If you are one of the people who find it very difficult to resist sugary foods , it may be because your brain faces a challenge very similar to that of drug addicts drugs
Scientific studies have found that the processes of feeding and addiction to illicit substances, such as cocaine and heroin, share common structures within the brain, explained the doctors Azalea Reyes Aguilar and Geraldine Rodríguez Nieto, researchers from the Neuroimaging Laboratory of the Neurobiology Institute of the UNAM, located in Juriquilla Querétaro.
The prefrontal cortex is one of the brain structures that is involved in both mechanisms. This region of brain is in charge of controlling food intake, in addition to many other day-to-day activities.
It also participates in the reward circuit the hypothalamus that controls the hungry and satiety. On the other hand, the ventral tegmental area that is in the mesencephalic region of the brain and is part of the limbic system, related to functions of fear and pleasure.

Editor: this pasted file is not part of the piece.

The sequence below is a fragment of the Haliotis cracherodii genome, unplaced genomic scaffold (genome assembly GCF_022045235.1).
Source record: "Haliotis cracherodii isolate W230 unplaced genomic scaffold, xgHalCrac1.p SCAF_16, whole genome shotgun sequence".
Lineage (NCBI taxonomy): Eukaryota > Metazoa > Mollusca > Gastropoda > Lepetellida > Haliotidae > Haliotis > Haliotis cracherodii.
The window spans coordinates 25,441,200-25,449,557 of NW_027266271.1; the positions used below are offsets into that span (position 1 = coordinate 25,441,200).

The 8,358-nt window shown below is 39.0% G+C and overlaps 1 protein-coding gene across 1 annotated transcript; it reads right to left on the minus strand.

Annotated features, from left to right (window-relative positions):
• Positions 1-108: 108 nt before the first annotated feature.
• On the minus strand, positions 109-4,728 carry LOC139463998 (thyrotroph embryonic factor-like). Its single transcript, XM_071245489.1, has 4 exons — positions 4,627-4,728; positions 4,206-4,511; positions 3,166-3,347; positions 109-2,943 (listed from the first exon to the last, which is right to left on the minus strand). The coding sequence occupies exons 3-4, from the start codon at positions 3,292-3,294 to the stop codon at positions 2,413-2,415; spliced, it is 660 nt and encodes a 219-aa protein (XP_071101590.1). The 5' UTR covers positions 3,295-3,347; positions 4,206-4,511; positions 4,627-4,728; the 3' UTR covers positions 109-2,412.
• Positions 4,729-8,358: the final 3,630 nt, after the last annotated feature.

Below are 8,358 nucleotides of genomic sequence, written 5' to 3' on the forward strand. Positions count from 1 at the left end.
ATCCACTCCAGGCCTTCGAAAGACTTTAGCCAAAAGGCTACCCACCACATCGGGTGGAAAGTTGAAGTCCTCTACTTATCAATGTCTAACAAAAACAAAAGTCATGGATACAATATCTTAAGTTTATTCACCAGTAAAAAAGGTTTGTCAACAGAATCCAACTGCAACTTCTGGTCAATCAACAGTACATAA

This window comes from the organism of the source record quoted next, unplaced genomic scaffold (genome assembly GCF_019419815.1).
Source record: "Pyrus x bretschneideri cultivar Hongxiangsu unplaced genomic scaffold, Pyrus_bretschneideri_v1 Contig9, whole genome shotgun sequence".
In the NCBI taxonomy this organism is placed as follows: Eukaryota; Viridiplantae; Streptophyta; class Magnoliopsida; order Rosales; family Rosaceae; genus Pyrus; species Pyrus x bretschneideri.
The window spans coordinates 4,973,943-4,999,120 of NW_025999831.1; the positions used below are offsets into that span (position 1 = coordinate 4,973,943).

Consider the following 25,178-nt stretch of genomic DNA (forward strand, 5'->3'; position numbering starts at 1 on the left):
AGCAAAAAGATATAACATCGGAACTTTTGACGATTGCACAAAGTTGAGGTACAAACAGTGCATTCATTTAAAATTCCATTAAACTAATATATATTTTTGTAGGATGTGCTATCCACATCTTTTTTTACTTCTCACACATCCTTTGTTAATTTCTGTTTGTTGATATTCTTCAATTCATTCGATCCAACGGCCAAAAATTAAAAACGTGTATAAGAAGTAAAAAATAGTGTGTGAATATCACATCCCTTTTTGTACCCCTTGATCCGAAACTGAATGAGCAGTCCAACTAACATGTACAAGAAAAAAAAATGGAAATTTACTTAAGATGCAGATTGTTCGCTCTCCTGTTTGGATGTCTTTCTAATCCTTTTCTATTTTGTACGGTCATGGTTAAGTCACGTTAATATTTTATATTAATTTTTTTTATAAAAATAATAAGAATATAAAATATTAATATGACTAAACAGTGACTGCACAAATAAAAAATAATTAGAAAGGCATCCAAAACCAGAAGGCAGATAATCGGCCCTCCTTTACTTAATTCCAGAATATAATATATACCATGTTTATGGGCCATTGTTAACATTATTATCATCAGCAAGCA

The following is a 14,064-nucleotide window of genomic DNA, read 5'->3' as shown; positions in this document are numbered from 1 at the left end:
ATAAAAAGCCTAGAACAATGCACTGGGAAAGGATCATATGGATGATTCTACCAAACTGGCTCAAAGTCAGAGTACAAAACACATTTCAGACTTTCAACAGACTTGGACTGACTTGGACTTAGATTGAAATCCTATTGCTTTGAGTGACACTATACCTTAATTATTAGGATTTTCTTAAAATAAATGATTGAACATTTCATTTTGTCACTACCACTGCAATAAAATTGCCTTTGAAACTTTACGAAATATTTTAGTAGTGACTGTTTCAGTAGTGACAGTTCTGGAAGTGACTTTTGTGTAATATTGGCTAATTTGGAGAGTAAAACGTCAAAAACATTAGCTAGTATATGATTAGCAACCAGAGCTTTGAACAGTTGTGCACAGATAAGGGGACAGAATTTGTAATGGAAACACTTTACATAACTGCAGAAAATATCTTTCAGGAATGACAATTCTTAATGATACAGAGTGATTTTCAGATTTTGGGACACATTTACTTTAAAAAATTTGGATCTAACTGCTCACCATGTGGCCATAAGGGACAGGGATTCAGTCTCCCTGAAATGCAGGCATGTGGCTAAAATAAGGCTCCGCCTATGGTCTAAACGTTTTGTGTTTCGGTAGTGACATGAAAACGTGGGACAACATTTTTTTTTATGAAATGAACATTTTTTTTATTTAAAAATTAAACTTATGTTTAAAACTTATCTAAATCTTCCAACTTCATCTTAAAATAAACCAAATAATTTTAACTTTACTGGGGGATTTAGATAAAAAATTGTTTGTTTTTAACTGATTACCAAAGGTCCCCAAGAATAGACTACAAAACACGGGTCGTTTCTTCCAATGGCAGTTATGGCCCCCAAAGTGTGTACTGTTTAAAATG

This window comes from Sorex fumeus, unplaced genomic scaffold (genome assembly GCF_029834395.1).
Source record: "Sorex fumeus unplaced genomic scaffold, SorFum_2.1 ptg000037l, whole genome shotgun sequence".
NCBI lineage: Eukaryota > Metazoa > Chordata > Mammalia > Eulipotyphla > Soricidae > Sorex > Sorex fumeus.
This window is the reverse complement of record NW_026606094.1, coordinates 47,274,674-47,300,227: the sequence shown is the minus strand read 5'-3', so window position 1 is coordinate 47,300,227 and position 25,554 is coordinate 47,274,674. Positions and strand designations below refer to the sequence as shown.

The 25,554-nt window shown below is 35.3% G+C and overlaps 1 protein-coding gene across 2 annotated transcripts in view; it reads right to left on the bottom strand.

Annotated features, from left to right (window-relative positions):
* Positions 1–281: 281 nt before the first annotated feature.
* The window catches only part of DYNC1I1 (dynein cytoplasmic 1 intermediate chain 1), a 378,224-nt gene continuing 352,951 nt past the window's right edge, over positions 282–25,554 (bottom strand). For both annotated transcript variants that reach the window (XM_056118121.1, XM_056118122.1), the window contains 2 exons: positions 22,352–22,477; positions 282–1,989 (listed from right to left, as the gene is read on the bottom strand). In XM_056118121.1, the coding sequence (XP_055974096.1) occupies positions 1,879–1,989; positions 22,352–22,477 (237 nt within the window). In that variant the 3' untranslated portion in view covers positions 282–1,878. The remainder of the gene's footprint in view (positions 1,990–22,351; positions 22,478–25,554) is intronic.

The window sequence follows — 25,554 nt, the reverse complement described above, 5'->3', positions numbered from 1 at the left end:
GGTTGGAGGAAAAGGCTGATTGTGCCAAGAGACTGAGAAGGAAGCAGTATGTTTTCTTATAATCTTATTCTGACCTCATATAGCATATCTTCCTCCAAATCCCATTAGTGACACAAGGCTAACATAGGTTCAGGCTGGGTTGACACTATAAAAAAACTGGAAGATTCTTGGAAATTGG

"All these structures ignite or activate when we are exposed to a food rich in sugars or a drug . These substances stimulate a reward mechanism, "they explained.
Both drugs and sugar stimulate the production of dopamine , a neurotransmitter that is released when we experience pleasurable sensations.
That is the reason that a person eats large quantities of sugary foods without thinking about the consequences for your health and that you prefer this type of food to fruits and vegetables.
"When the man was nomadic, the purpose of the mechanism described above was that ingest glucose, a substance that kept the body with energy, the pleasure circuit will be activated to continually search for food and guarantee the survival of our species "highlighted the Dr. María Guadalupe García Gomar, also a researcher at the Neuroimaging Laboratory of the Neurobiology Institute of the UNAM.
To this biological predisposition, a social factor is added, the publicity of the companies that commercialize this type of food and that constantly send messages that favor or promote a bad diet, he explained.
However, the good news is that, even when every time we consume sugar, we release dopamine and feel pleasure, that does not mean that a person is condemned to be a sweet food addict and to be obese.
There is a neurobiological resource, the prefrontal cortex that can help self-control, and a better choice of what we ingest.